The other day, I was shopping at a well known retailer for some supplies. While I walked down the aisles, I added items that were on my list into my shopping cart. After I finished getting what I needed, I walked down another aisle and found an amazing deal on a similar item to the one in my cart. I got it instead, and returned the original item back to where I found it. For those of you who haven’t heard, you are allowed to return unwanted goods to their previous location instead of throwing them on a random shelf.
Anyway, I went to pay for my stuff. When the item rang up, it was nearly seven times less than the price marked on the shelf. Sounds ridiculous, but it only rang up at three cents. I told the associate it was marked at twenty cents. They did their best to correct the price and called for a manager twice for assistance, but no one came. They said I could buy the item and stop by customer service afterwards to dispute the issue. So I paid for everything and got in another line to wait even longer. It amounted to alot of trouble over something small. When I got to the customer service rep, they informed me that whatever price the machine rang up was indeed the price. Even twenty cents seemed too low, but that is what the sign said. As I explained this, I tried to reason with them that three cents for the item was absurd. They told me to let it go and that it was ok for me to be on my way.
Don’t get me wrong, I really enjoy saving money. However, I don’t want it to come at the expense of the employees. The odd pricing was likely due to human error. We all make mistakes and often need mercy. When someone gives too much change back to you, it isn’t a blessing from Heaven above. It’s a mistake that we should try to correct.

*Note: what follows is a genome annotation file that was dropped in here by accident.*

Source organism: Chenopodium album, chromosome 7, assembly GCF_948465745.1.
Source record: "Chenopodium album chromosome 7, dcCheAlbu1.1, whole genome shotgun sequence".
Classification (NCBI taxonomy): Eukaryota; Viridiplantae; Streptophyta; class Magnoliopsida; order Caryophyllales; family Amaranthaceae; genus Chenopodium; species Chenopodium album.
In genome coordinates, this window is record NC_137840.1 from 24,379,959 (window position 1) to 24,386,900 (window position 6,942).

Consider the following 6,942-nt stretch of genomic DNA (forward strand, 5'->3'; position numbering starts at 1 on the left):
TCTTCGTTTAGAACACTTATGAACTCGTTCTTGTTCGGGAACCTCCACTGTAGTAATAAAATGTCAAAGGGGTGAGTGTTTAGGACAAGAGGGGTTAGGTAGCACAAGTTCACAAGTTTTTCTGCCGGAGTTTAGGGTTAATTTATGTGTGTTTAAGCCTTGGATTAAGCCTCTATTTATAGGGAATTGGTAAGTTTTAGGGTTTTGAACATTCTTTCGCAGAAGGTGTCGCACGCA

The amount should not matter, whether it is a lot or a little. Honesty is not really honesty when you try to shape into something else. We tend to justify things to make ourselves feel better but in truth, when you cross a line it should be obvious. So many things are now measured on a scale that has a thousand iterations between true and false. The temptation is to avoid the truth at all costs because we may not like it.
It can often be a simple decision if we are honest with ourselves and others. Sure, it didn’t make a difference in this case to the store associates. But it did make a difference to me. When I look in the mirror, I don’t question whether I can trust the person looking back at me. If you are not faithful in the little things, you won’t be faithful in the greater things. For the young cashier that is tempted to steal a dollar, if they do so, it sends them down a wrong path. They justify that the store has lots more than they do. Later on, they may go to college and afterwards land a corporate, white collar job. The temptation comes once again, only this time it’s not a dollar. It may be thousands, even millions. They justify its only a little bit from a lot of people who won’t even miss it. But the truth is, they are skimming away money from honest, hardworking people who deserve every penny they earn.
Walking the road of honesty can be slippery and it’s best to never lose your footing in the first place. When you do slip, the tendency is to keep on sliding at increasing rates until you wind up at places you never thought you would go (in a bad way). Do you want to be ripped off, anywhere, any time? Probably not. If you get short changed, would you not demand what is rightfully yours? Then give to others what is rightfully theirs. Even when it’s inconvenient, even when no one else is looking, do the right thing.